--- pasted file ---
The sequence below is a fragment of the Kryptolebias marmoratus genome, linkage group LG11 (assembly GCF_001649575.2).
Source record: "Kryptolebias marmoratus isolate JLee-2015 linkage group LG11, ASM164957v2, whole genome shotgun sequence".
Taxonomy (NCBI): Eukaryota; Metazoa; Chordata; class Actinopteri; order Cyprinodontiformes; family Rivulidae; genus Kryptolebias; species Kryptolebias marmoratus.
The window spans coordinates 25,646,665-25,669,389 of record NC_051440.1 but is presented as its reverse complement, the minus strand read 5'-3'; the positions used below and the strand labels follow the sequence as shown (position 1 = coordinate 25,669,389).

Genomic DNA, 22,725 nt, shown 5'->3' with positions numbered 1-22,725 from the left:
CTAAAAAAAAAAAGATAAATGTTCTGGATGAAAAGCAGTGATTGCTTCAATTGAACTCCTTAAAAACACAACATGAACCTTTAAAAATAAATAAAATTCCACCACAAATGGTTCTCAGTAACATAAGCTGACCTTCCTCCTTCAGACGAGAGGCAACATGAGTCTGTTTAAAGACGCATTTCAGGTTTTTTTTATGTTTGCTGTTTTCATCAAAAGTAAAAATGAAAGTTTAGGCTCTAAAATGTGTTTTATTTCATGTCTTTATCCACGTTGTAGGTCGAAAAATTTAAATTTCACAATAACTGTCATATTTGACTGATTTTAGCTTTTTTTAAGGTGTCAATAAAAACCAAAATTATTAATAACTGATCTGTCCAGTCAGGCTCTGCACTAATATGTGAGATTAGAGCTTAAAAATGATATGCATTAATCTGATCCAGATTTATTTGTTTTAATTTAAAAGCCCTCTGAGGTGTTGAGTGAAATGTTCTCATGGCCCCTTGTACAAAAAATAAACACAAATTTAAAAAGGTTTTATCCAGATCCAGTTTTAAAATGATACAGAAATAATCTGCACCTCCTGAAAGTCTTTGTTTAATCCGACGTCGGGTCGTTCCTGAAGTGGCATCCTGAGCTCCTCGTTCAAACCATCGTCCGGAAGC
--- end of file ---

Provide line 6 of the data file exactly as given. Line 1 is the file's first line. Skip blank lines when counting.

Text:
CTAAAAAAAAAAAGATAAATGTTCTGGATGAAAAGCAGTGATTGCTTCAATTGAACTCCTTAAAAACACAACATGAACCTTTAAAAATAAATAAAATTCCACCACAAATGGTTCTCAGTAACATAAGCTGACCTTCCTCCTTCAGACGAGAGGCAACATGAGTCTGTTTAAAGACGCATTTCAGGTTTTTTTTATGTTTGCTGTTTTCATCAAAAGTAAAAATGAAAGTTTAGGCTCTAAAATGTGTTTTATTTCATGTCTTTATCCACGTTGTAGGTCGAAAAATTTAAATTTCACAATAACTGTCATATTTGACTGATTTTAGCTTTTTTTAAGGTGTCAATAAAAACCAAAATTATTAATAACTGATCTGTCCAGTCAGGCTCTGCACTAATATGTGAGATTAGAGCTTAAAAATGATATGCATTAATCTGATCCAGATTTATTTGTTTTAATTTAAAAGCCCTCTGAGGTGTTGAGTGAAATGTTCTCATGGCCCCTTGTACAAAAAATAAACACAAATTTAAAAAGGTTTTATCCAGATCCAGTTTTAAAATGATACAGAAATAATCTGCACCTCCTGAAAGTCTTTGTTTAATCCGACGTCGGGTCGTTCCTGAAGTGGCATCCTGAGCTCCTCGTTCAAACCATCGTCCGGAAGC